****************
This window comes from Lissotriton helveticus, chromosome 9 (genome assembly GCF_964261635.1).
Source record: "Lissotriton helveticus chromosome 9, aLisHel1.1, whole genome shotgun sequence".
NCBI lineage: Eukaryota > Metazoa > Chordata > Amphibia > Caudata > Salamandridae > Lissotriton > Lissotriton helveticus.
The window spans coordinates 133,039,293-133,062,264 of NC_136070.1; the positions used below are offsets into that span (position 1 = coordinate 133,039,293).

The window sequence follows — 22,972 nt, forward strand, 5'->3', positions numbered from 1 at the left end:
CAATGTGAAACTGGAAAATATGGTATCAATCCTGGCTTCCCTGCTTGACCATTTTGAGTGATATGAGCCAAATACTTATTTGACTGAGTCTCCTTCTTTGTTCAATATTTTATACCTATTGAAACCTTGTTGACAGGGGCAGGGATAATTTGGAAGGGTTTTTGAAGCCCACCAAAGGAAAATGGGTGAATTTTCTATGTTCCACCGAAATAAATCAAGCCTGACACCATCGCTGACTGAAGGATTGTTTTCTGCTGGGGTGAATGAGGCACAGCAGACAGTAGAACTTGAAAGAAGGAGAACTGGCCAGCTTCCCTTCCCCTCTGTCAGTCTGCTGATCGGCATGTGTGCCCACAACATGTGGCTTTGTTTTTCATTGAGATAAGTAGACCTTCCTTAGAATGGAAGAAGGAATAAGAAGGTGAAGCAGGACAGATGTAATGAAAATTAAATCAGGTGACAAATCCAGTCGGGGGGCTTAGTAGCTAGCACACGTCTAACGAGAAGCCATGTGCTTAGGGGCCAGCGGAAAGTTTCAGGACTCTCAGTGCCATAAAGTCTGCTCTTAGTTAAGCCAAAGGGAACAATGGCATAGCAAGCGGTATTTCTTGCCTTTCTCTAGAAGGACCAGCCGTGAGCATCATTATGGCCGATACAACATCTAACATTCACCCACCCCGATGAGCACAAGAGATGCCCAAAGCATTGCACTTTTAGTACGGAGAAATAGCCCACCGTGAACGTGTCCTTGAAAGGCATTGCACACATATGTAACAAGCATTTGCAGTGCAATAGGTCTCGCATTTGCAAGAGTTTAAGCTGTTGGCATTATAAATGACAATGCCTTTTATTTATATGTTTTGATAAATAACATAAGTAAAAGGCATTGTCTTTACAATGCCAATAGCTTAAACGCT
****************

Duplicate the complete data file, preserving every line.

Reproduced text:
This window comes from Lissotriton helveticus, chromosome 9 (genome assembly GCF_964261635.1).
Source record: "Lissotriton helveticus chromosome 9, aLisHel1.1, whole genome shotgun sequence".
NCBI lineage: Eukaryota > Metazoa > Chordata > Amphibia > Caudata > Salamandridae > Lissotriton > Lissotriton helveticus.
The window spans coordinates 133,039,293-133,062,264 of NC_136070.1; the positions used below are offsets into that span (position 1 = coordinate 133,039,293).

The window sequence follows — 22,972 nt, forward strand, 5'->3', positions numbered from 1 at the left end:
CAATGTGAAACTGGAAAATATGGTATCAATCCTGGCTTCCCTGCTTGACCATTTTGAGTGATATGAGCCAAATACTTATTTGACTGAGTCTCCTTCTTTGTTCAATATTTTATACCTATTGAAACCTTGTTGACAGGGGCAGGGATAATTTGGAAGGGTTTTTGAAGCCCACCAAAGGAAAATGGGTGAATTTTCTATGTTCCACCGAAATAAATCAAGCCTGACACCATCGCTGACTGAAGGATTGTTTTCTGCTGGGGTGAATGAGGCACAGCAGACAGTAGAACTTGAAAGAAGGAGAACTGGCCAGCTTCCCTTCCCCTCTGTCAGTCTGCTGATCGGCATGTGTGCCCACAACATGTGGCTTTGTTTTTCATTGAGATAAGTAGACCTTCCTTAGAATGGAAGAAGGAATAAGAAGGTGAAGCAGGACAGATGTAATGAAAATTAAATCAGGTGACAAATCCAGTCGGGGGGCTTAGTAGCTAGCACACGTCTAACGAGAAGCCATGTGCTTAGGGGCCAGCGGAAAGTTTCAGGACTCTCAGTGCCATAAAGTCTGCTCTTAGTTAAGCCAAAGGGAACAATGGCATAGCAAGCGGTATTTCTTGCCTTTCTCTAGAAGGACCAGCCGTGAGCATCATTATGGCCGATACAACATCTAACATTCACCCACCCCGATGAGCACAAGAGATGCCCAAAGCATTGCACTTTTAGTACGGAGAAATAGCCCACCGTGAACGTGTCCTTGAAAGGCATTGCACACATATGTAACAAGCATTTGCAGTGCAATAGGTCTCGCATTTGCAAGAGTTTAAGCTGTTGGCATTATAAATGACAATGCCTTTTATTTATATGTTTTGATAAATAACATAAGTAAAAGGCATTGTCTTTACAATGCCAATAGCTTAAACGCT